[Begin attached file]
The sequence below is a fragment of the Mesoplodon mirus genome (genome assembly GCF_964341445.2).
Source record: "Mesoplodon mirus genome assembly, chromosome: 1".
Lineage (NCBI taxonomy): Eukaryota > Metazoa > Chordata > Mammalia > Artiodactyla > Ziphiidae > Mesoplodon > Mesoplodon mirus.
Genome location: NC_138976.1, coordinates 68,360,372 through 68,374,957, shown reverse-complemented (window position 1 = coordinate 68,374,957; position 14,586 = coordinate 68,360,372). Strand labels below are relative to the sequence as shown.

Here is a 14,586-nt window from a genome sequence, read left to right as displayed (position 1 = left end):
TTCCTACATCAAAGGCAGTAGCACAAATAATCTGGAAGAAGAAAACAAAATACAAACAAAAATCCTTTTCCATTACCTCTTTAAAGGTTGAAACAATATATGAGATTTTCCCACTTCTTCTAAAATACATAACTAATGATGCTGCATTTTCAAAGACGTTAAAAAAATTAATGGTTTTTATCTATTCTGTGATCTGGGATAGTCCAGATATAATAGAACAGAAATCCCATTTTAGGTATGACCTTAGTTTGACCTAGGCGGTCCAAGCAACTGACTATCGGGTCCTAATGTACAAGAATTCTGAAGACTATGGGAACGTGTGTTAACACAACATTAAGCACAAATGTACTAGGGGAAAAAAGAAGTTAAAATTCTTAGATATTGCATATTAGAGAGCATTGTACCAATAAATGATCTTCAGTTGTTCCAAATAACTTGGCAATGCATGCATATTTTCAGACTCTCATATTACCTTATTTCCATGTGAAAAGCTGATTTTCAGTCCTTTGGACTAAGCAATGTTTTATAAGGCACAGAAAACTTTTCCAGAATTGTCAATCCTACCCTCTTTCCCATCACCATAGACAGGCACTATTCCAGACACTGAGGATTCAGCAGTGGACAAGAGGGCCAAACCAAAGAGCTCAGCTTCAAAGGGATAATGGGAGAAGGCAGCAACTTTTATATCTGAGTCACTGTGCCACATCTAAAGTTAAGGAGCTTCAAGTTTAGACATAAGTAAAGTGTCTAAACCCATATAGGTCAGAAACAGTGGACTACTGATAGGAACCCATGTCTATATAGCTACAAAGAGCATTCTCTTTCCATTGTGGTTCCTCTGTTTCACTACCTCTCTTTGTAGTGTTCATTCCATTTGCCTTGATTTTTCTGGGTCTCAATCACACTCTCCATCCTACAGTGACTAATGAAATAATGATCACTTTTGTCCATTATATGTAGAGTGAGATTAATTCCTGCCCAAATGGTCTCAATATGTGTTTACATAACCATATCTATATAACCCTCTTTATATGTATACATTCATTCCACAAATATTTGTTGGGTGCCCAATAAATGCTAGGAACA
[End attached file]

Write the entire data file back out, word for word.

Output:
The sequence below is a fragment of the Mesoplodon mirus genome (genome assembly GCF_964341445.2).
Source record: "Mesoplodon mirus genome assembly, chromosome: 1".
Lineage (NCBI taxonomy): Eukaryota > Metazoa > Chordata > Mammalia > Artiodactyla > Ziphiidae > Mesoplodon > Mesoplodon mirus.
Genome location: NC_138976.1, coordinates 68,360,372 through 68,374,957, shown reverse-complemented (window position 1 = coordinate 68,374,957; position 14,586 = coordinate 68,360,372). Strand labels below are relative to the sequence as shown.

Here is a 14,586-nt window from a genome sequence, read left to right as displayed (position 1 = left end):
TTCCTACATCAAAGGCAGTAGCACAAATAATCTGGAAGAAGAAAACAAAATACAAACAAAAATCCTTTTCCATTACCTCTTTAAAGGTTGAAACAATATATGAGATTTTCCCACTTCTTCTAAAATACATAACTAATGATGCTGCATTTTCAAAGACGTTAAAAAAATTAATGGTTTTTATCTATTCTGTGATCTGGGATAGTCCAGATATAATAGAACAGAAATCCCATTTTAGGTATGACCTTAGTTTGACCTAGGCGGTCCAAGCAACTGACTATCGGGTCCTAATGTACAAGAATTCTGAAGACTATGGGAACGTGTGTTAACACAACATTAAGCACAAATGTACTAGGGGAAAAAAGAAGTTAAAATTCTTAGATATTGCATATTAGAGAGCATTGTACCAATAAATGATCTTCAGTTGTTCCAAATAACTTGGCAATGCATGCATATTTTCAGACTCTCATATTACCTTATTTCCATGTGAAAAGCTGATTTTCAGTCCTTTGGACTAAGCAATGTTTTATAAGGCACAGAAAACTTTTCCAGAATTGTCAATCCTACCCTCTTTCCCATCACCATAGACAGGCACTATTCCAGACACTGAGGATTCAGCAGTGGACAAGAGGGCCAAACCAAAGAGCTCAGCTTCAAAGGGATAATGGGAGAAGGCAGCAACTTTTATATCTGAGTCACTGTGCCACATCTAAAGTTAAGGAGCTTCAAGTTTAGACATAAGTAAAGTGTCTAAACCCATATAGGTCAGAAACAGTGGACTACTGATAGGAACCCATGTCTATATAGCTACAAAGAGCATTCTCTTTCCATTGTGGTTCCTCTGTTTCACTACCTCTCTTTGTAGTGTTCATTCCATTTGCCTTGATTTTTCTGGGTCTCAATCACACTCTCCATCCTACAGTGACTAATGAAATAATGATCACTTTTGTCCATTATATGTAGAGTGAGATTAATTCCTGCCCAAATGGTCTCAATATGTGTTTACATAACCATATCTATATAACCCTCTTTATATGTATACATTCATTCCACAAATATTTGTTGGGTGCCCAATAAATGCTAGGAACA